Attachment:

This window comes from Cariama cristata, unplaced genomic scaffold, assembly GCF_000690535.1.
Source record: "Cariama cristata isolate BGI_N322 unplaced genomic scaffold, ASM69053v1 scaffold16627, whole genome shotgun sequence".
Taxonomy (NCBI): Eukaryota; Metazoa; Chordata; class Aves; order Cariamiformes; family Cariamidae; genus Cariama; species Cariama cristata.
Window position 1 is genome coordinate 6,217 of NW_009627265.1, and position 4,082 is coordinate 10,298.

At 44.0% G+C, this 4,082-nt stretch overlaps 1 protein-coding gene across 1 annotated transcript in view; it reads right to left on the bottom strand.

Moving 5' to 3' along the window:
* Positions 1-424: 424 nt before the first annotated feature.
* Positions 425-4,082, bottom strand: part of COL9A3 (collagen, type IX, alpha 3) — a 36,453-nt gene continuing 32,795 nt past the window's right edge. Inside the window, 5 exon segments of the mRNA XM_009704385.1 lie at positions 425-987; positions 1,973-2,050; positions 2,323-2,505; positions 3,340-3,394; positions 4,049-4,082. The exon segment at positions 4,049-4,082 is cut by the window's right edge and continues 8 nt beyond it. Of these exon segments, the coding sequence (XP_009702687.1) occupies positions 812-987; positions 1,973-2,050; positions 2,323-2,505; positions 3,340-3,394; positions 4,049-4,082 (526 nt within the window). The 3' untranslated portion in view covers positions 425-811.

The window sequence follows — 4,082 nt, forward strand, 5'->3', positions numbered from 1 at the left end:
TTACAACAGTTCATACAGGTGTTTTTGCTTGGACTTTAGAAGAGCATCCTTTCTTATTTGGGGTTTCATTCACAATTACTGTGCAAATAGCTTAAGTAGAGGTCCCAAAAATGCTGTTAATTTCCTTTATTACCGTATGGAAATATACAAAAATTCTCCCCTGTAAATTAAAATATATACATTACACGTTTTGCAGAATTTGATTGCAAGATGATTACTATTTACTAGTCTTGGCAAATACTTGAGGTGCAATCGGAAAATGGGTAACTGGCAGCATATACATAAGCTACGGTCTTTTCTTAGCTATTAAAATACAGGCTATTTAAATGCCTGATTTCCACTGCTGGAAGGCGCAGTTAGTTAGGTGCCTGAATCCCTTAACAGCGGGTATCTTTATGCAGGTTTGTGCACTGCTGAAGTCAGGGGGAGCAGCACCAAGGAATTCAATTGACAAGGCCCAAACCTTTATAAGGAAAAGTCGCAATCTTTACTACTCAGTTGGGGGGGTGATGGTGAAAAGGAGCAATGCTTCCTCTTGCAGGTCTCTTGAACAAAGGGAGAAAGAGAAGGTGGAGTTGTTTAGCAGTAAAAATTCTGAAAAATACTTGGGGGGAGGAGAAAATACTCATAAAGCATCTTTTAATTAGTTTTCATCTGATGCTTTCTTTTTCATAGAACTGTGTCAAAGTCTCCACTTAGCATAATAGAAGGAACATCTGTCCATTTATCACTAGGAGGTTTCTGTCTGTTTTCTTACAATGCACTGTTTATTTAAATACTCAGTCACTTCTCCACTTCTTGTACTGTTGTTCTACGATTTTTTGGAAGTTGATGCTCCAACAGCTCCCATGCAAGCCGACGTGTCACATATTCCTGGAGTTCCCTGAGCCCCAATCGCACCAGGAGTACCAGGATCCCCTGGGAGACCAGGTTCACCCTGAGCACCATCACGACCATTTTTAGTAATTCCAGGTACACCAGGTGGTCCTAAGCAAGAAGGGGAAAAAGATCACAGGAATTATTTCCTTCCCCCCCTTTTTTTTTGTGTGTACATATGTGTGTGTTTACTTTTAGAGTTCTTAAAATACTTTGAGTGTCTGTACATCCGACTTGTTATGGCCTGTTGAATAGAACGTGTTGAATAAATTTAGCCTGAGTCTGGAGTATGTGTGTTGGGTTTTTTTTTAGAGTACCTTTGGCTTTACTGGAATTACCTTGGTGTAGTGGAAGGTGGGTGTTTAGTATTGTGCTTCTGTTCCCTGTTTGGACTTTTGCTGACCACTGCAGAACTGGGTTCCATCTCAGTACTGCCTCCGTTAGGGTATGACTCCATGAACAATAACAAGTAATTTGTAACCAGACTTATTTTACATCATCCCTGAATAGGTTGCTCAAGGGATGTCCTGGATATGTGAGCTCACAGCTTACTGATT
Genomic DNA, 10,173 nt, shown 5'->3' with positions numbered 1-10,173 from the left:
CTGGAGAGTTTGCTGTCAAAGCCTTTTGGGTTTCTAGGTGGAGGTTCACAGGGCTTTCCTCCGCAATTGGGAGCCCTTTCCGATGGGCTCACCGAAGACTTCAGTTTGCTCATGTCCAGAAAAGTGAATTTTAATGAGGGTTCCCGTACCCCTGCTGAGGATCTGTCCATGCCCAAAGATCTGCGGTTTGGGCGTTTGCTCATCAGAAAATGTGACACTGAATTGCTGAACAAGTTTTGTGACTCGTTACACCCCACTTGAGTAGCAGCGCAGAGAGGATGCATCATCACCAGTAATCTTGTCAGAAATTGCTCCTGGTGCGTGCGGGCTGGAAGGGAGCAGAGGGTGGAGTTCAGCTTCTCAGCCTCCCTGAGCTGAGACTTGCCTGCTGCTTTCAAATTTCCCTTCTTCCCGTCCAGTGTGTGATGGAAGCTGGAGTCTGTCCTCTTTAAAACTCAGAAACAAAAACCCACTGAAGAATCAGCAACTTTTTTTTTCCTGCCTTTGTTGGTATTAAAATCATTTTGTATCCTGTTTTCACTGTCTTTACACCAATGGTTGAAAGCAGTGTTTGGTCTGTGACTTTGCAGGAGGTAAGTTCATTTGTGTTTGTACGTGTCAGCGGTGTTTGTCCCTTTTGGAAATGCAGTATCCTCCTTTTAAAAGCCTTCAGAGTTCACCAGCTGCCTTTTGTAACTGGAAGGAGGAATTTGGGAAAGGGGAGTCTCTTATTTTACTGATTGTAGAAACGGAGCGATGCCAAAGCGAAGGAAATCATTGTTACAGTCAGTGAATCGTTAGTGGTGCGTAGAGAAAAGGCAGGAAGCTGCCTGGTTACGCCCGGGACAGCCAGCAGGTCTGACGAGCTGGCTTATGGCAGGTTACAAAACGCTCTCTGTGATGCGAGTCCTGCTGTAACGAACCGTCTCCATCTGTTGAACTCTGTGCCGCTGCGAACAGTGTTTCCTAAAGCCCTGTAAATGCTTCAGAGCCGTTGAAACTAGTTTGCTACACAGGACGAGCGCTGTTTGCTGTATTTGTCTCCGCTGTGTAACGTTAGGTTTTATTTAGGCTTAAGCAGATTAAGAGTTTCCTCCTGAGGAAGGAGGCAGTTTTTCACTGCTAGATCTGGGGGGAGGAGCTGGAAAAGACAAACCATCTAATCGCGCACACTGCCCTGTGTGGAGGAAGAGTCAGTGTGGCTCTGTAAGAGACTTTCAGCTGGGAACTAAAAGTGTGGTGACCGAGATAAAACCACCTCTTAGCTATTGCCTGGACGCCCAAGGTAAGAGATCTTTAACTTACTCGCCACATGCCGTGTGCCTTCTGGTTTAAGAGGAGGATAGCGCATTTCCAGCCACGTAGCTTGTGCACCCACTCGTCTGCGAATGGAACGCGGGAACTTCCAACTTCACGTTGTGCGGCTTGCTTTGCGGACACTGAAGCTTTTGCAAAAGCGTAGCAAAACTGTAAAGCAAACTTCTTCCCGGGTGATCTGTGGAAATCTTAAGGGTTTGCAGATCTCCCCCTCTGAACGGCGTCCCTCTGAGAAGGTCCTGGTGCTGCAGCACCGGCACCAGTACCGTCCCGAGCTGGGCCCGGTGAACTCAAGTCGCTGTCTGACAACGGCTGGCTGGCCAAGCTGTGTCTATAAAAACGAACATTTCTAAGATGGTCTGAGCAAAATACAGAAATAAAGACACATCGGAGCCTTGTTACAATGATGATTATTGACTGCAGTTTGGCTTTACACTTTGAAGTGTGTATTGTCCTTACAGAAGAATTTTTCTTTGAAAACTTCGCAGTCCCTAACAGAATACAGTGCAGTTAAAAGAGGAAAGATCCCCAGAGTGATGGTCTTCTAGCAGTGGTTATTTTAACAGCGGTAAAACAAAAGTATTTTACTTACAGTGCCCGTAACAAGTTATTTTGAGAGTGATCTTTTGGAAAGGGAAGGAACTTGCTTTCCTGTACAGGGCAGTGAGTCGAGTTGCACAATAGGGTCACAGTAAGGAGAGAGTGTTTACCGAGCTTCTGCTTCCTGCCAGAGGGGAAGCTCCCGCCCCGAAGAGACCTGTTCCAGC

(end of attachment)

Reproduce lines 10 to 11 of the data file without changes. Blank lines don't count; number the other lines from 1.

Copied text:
TTACAACAGTTCATACAGGTGTTTTTGCTTGGACTTTAGAAGAGCATCCTTTCTTATTTGGGGTTTCATTCACAATTACTGTGCAAATAGCTTAAGTAGAGGTCCCAAAAATGCTGTTAATTTCCTTTATTACCGTATGGAAATATACAAAAATTCTCCCCTGTAAATTAAAATATATACATTACACGTTTTGCAGAATTTGATTGCAAGATGATTACTATTTACTAGTCTTGGCAAATACTTGAGGTGCAATCGGAAAATGGGTAACTGGCAGCATATACATAAGCTACGGTCTTTTCTTAGCTATTAAAATACAGGCTATTTAAATGCCTGATTTCCACTGCTGGAAGGCGCAGTTAGTTAGGTGCCTGAATCCCTTAACAGCGGGTATCTTTATGCAGGTTTGTGCACTGCTGAAGTCAGGGGGAGCAGCACCAAGGAATTCAATTGACAAGGCCCAAACCTTTATAAGGAAAAGTCGCAATCTTTACTACTCAGTTGGGGGGGTGATGGTGAAAAGGAGCAATGCTTCCTCTTGCAGGTCTCTTGAACAAAGGGAGAAAGAGAAGGTGGAGTTGTTTAGCAGTAAAAATTCTGAAAAATACTTGGGGGGAGGAGAAAATACTCATAAAGCATCTTTTAATTAGTTTTCATCTGATGCTTTCTTTTTCATAGAACTGTGTCAAAGTCTCCACTTAGCATAATAGAAGGAACATCTGTCCATTTATCACTAGGAGGTTTCTGTCTGTTTTCTTACAATGCACTGTTTATTTAAATACTCAGTCACTTCTCCACTTCTTGTACTGTTGTTCTACGATTTTTTGGAAGTTGATGCTCCAACAGCTCCCATGCAAGCCGACGTGTCACATATTCCTGGAGTTCCCTGAGCCCCAATCGCACCAGGAGTACCAGGATCCCCTGGGAGACCAGGTTCACCCTGAGCACCATCACGACCATTTTTAGTAATTCCAGGTACACCAGGTGGTCCTAAGCAAGAAGGGGAAAAAGATCACAGGAATTATTTCCTTCCCCCCCTTTTTTTTTGTGTGTACATATGTGTGTGTTTACTTTTAGAGTTCTTAAAATACTTTGAGTGTCTGTACATCCGACTTGTTATGGCCTGTTGAATAGAACGTGTTGAATAAATTTAGCCTGAGTCTGGAGTATGTGTGTTGGGTTTTTTTTTAGAGTACCTTTGGCTTTACTGGAATTACCTTGGTGTAGTGGAAGGTGGGTGTTTAGTATTGTGCTTCTGTTCCCTGTTTGGACTTTTGCTGACCACTGCAGAACTGGGTTCCATCTCAGTACTGCCTCCGTTAGGGTATGACTCCATGAACAATAACAAGTAATTTGTAACCAGACTTATTTTACATCATCCCTGAATAGGTTGCTCAAGGGATGTCCTGGATATGTGAGCTCACAGCTTACTGATT
Genomic DNA, 10,173 nt, shown 5'->3' with positions numbered 1-10,173 from the left: